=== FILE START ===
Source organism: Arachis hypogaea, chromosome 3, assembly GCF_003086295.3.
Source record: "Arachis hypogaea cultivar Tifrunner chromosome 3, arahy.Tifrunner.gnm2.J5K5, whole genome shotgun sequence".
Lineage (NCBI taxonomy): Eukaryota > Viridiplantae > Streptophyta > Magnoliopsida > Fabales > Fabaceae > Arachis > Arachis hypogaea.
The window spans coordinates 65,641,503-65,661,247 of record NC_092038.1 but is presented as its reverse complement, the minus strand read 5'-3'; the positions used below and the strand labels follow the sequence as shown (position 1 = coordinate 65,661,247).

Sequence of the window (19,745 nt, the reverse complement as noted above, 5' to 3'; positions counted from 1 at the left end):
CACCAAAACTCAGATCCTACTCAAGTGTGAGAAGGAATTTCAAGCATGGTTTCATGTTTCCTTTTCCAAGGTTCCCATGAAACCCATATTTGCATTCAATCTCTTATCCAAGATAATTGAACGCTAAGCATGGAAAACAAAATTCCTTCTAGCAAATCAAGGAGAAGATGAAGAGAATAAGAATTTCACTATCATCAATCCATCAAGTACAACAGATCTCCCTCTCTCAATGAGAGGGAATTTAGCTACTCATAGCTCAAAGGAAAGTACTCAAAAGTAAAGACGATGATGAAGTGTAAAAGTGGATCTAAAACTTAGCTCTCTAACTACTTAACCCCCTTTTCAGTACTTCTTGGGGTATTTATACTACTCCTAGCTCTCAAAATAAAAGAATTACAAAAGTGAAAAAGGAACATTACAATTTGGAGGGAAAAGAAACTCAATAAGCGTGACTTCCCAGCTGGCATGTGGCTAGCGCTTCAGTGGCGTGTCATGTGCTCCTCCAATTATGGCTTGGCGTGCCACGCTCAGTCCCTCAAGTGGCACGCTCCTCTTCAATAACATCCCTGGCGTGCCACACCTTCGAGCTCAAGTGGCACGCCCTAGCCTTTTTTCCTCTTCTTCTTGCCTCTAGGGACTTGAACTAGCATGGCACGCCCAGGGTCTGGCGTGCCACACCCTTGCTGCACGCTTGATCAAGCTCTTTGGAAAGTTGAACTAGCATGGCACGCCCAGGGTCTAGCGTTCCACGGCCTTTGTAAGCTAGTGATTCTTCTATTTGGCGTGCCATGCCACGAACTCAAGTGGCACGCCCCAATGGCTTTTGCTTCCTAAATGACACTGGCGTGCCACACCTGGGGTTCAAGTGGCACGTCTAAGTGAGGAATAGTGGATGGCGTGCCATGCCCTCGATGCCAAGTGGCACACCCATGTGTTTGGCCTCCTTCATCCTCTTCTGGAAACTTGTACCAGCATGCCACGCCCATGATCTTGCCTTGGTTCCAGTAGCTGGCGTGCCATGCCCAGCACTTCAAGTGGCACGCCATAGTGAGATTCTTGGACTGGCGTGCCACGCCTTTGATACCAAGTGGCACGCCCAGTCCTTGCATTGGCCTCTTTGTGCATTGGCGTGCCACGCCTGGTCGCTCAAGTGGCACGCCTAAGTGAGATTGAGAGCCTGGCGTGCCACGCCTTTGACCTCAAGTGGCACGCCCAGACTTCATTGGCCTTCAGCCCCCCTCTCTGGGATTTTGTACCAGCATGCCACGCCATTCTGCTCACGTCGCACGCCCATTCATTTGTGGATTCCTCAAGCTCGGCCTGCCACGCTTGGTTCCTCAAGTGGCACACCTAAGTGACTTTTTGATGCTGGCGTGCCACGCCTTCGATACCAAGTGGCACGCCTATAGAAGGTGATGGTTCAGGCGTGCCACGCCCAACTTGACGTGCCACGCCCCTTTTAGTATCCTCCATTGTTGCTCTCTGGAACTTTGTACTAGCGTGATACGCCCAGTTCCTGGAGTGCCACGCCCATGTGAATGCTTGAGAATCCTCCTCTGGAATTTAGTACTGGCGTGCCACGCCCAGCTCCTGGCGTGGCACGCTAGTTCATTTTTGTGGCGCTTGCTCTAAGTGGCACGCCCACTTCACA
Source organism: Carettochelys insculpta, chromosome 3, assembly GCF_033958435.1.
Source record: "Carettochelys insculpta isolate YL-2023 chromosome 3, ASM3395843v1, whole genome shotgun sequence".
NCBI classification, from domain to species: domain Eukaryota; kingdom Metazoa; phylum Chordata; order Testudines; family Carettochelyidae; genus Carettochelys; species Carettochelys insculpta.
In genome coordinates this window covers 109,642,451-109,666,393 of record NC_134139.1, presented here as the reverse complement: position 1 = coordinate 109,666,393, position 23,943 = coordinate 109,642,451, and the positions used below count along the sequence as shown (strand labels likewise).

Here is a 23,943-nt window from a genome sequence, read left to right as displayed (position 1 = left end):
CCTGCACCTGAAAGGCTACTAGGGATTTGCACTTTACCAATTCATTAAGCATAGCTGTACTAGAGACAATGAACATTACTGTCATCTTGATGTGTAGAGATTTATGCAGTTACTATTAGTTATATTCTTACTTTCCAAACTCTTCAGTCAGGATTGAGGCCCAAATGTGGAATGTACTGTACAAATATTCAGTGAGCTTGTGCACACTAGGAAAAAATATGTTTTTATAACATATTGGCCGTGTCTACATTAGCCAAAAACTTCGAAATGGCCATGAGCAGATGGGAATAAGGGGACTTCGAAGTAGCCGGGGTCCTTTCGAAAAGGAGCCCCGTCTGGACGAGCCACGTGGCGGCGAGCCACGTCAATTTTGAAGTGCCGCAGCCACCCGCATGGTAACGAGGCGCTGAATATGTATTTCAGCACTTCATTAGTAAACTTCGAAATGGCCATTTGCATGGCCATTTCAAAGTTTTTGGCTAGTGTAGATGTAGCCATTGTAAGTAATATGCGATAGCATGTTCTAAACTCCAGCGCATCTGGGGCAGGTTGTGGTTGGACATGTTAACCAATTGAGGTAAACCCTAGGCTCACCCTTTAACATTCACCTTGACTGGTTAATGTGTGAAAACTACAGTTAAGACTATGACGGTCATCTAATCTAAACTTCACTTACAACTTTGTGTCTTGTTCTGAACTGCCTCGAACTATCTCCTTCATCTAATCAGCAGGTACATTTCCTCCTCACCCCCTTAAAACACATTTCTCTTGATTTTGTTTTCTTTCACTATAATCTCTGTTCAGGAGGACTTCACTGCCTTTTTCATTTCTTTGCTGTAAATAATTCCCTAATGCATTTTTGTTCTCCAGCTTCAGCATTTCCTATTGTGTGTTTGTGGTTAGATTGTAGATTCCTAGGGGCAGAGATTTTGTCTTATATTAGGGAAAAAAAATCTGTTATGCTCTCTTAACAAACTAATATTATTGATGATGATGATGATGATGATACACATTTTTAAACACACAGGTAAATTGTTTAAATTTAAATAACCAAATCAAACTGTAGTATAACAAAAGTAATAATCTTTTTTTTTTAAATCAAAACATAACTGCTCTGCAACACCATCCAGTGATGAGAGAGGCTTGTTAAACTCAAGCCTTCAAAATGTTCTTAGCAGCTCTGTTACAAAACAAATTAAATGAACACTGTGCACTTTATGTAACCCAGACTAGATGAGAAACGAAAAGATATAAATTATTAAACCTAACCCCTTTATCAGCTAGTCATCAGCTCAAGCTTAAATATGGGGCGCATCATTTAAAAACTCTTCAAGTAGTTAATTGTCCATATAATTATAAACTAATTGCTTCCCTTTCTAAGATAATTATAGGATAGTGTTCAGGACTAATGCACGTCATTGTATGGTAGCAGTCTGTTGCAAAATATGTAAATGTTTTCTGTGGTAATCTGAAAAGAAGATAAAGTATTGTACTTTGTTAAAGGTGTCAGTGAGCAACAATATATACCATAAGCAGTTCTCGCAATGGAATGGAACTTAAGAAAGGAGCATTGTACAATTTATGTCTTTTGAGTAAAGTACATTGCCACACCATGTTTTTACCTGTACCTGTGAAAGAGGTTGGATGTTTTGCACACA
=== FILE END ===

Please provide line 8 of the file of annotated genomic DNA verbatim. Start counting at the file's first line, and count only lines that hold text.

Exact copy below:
Source record: "Carettochelys insculpta isolate YL-2023 chromosome 3, ASM3395843v1, whole genome shotgun sequence".